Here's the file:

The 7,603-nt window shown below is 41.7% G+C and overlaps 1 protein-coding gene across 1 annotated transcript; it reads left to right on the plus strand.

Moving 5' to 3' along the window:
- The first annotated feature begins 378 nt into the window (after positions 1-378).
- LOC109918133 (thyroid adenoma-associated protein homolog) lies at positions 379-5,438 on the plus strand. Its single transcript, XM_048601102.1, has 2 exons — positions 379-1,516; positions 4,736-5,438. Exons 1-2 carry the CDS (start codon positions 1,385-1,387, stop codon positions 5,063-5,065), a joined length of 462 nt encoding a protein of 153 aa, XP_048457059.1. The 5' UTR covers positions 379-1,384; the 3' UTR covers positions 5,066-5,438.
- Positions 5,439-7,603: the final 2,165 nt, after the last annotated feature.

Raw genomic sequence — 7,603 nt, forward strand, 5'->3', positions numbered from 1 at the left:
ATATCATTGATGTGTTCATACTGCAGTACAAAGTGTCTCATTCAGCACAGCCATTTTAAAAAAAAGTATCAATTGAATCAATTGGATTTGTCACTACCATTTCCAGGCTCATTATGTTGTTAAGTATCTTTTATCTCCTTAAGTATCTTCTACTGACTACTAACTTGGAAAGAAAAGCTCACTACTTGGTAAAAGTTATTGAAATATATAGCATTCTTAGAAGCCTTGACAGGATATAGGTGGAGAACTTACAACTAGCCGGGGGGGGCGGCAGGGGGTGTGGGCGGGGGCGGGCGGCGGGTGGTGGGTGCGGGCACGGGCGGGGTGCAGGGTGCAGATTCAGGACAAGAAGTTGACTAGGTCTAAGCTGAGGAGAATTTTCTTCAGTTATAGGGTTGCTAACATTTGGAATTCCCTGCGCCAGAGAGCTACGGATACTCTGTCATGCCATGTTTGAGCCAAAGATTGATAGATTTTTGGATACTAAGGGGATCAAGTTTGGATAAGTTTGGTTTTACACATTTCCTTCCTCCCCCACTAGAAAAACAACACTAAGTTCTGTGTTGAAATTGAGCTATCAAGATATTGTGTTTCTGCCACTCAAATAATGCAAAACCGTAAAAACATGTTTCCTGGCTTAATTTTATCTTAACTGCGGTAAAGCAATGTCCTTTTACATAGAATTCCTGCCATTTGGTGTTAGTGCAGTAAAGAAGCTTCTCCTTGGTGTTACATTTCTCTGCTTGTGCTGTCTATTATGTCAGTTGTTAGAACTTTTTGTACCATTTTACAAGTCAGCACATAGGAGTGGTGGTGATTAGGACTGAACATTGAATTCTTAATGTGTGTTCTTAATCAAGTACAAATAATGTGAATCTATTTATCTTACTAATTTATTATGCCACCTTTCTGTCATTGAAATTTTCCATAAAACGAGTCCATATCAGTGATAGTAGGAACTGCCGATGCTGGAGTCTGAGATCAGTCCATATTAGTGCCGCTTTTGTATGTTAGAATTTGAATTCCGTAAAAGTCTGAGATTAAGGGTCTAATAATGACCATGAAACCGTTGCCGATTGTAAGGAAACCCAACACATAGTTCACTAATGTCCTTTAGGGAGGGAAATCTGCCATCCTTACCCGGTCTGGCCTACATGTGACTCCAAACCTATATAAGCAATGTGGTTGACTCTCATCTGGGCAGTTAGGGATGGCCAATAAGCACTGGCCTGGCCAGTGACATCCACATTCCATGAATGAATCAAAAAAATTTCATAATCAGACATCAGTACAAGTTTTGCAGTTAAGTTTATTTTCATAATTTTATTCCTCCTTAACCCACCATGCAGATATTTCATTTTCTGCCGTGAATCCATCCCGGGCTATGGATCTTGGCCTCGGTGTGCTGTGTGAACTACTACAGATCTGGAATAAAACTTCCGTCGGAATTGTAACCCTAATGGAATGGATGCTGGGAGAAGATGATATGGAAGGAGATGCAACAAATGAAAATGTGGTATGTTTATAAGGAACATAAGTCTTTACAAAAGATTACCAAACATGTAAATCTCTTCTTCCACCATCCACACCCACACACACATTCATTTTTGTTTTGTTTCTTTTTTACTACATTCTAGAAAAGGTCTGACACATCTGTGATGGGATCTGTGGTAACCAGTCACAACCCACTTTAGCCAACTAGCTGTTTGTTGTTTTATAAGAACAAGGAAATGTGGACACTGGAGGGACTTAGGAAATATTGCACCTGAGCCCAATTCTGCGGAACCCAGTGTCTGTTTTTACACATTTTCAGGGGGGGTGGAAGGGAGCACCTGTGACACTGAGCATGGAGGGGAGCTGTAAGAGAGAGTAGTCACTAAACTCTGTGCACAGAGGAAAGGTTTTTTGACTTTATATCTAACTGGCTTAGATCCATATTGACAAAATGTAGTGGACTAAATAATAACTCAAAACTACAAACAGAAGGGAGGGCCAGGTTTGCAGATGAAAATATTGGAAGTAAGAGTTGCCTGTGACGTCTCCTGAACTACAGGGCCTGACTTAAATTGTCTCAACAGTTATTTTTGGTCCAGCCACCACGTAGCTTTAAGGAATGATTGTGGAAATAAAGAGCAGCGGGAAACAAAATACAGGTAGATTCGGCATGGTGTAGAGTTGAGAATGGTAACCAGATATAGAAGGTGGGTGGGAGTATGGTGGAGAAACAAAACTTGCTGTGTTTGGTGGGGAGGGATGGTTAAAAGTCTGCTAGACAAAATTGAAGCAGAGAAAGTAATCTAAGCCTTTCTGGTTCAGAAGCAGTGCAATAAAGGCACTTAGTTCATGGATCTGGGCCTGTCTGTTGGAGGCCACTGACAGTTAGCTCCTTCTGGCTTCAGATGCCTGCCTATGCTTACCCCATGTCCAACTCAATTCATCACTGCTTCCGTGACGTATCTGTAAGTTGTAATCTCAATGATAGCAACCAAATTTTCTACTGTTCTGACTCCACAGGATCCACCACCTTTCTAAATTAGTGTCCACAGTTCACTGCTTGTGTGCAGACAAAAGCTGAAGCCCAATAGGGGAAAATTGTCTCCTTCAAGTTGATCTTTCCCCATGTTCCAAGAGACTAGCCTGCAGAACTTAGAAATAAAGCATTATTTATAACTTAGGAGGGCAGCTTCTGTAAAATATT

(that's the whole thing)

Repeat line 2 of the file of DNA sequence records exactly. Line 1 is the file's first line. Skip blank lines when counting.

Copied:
Moving 5' to 3' along the window: